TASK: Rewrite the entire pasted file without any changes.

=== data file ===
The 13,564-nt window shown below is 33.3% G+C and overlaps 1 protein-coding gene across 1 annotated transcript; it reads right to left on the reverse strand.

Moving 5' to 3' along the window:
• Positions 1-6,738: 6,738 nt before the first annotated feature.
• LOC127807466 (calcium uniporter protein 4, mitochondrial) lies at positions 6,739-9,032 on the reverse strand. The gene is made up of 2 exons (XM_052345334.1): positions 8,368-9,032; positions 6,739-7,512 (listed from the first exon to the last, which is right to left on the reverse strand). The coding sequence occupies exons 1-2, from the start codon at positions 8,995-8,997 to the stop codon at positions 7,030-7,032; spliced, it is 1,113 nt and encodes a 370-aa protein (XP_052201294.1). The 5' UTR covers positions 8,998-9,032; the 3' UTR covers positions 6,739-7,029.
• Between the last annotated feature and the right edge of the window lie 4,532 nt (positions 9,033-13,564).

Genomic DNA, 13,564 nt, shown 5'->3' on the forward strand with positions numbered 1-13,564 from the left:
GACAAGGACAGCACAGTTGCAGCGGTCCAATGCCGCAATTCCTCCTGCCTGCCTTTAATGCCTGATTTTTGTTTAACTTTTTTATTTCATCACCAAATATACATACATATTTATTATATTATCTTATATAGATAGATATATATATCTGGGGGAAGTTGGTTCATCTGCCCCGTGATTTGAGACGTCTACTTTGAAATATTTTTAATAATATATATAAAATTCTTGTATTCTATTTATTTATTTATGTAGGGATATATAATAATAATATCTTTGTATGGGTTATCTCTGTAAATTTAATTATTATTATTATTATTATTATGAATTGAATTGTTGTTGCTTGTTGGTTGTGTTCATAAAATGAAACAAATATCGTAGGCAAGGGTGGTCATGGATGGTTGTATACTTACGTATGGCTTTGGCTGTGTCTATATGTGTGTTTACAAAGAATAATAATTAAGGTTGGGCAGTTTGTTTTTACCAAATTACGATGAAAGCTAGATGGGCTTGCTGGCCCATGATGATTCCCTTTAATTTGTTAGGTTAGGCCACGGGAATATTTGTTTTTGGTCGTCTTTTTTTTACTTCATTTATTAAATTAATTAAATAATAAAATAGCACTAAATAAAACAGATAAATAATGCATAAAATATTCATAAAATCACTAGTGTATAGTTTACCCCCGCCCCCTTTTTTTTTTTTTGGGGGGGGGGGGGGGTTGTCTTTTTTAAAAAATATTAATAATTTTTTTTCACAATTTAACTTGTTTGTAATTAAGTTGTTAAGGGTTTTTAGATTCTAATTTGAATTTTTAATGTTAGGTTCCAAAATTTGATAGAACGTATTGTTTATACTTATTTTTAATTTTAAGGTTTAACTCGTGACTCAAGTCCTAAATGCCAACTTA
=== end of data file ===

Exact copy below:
The 13,564-nt window shown below is 33.3% G+C and overlaps 1 protein-coding gene across 1 annotated transcript; it reads right to left on the reverse strand.

Moving 5' to 3' along the window:
• Positions 1-6,738: 6,738 nt before the first annotated feature.
• LOC127807466 (calcium uniporter protein 4, mitochondrial) lies at positions 6,739-9,032 on the reverse strand. The gene is made up of 2 exons (XM_052345334.1): positions 8,368-9,032; positions 6,739-7,512 (listed from the first exon to the last, which is right to left on the reverse strand). The coding sequence occupies exons 1-2, from the start codon at positions 8,995-8,997 to the stop codon at positions 7,030-7,032; spliced, it is 1,113 nt and encodes a 370-aa protein (XP_052201294.1). The 5' UTR covers positions 8,998-9,032; the 3' UTR covers positions 6,739-7,029.
• Between the last annotated feature and the right edge of the window lie 4,532 nt (positions 9,033-13,564).

Genomic DNA, 13,564 nt, shown 5'->3' on the forward strand with positions numbered 1-13,564 from the left:
GACAAGGACAGCACAGTTGCAGCGGTCCAATGCCGCAATTCCTCCTGCCTGCCTTTAATGCCTGATTTTTGTTTAACTTTTTTATTTCATCACCAAATATACATACATATTTATTATATTATCTTATATAGATAGATATATATATCTGGGGGAAGTTGGTTCATCTGCCCCGTGATTTGAGACGTCTACTTTGAAATATTTTTAATAATATATATAAAATTCTTGTATTCTATTTATTTATTTATGTAGGGATATATAATAATAATATCTTTGTATGGGTTATCTCTGTAAATTTAATTATTATTATTATTATTATTATGAATTGAATTGTTGTTGCTTGTTGGTTGTGTTCATAAAATGAAACAAATATCGTAGGCAAGGGTGGTCATGGATGGTTGTATACTTACGTATGGCTTTGGCTGTGTCTATATGTGTGTTTACAAAGAATAATAATTAAGGTTGGGCAGTTTGTTTTTACCAAATTACGATGAAAGCTAGATGGGCTTGCTGGCCCATGATGATTCCCTTTAATTTGTTAGGTTAGGCCACGGGAATATTTGTTTTTGGTCGTCTTTTTTTTACTTCATTTATTAAATTAATTAAATAATAAAATAGCACTAAATAAAACAGATAAATAATGCATAAAATATTCATAAAATCACTAGTGTATAGTTTACCCCCGCCCCCTTTTTTTTTTTTTGGGGGGGGGGGGGGGTTGTCTTTTTTAAAAAATATTAATAATTTTTTTTCACAATTTAACTTGTTTGTAATTAAGTTGTTAAGGGTTTTTAGATTCTAATTTGAATTTTTAATGTTAGGTTCCAAAATTTGATAGAACGTATTGTTTATACTTATTTTTAATTTTAAGGTTTAACTCGTGACTCAAGTCCTAAATGCCAACTTA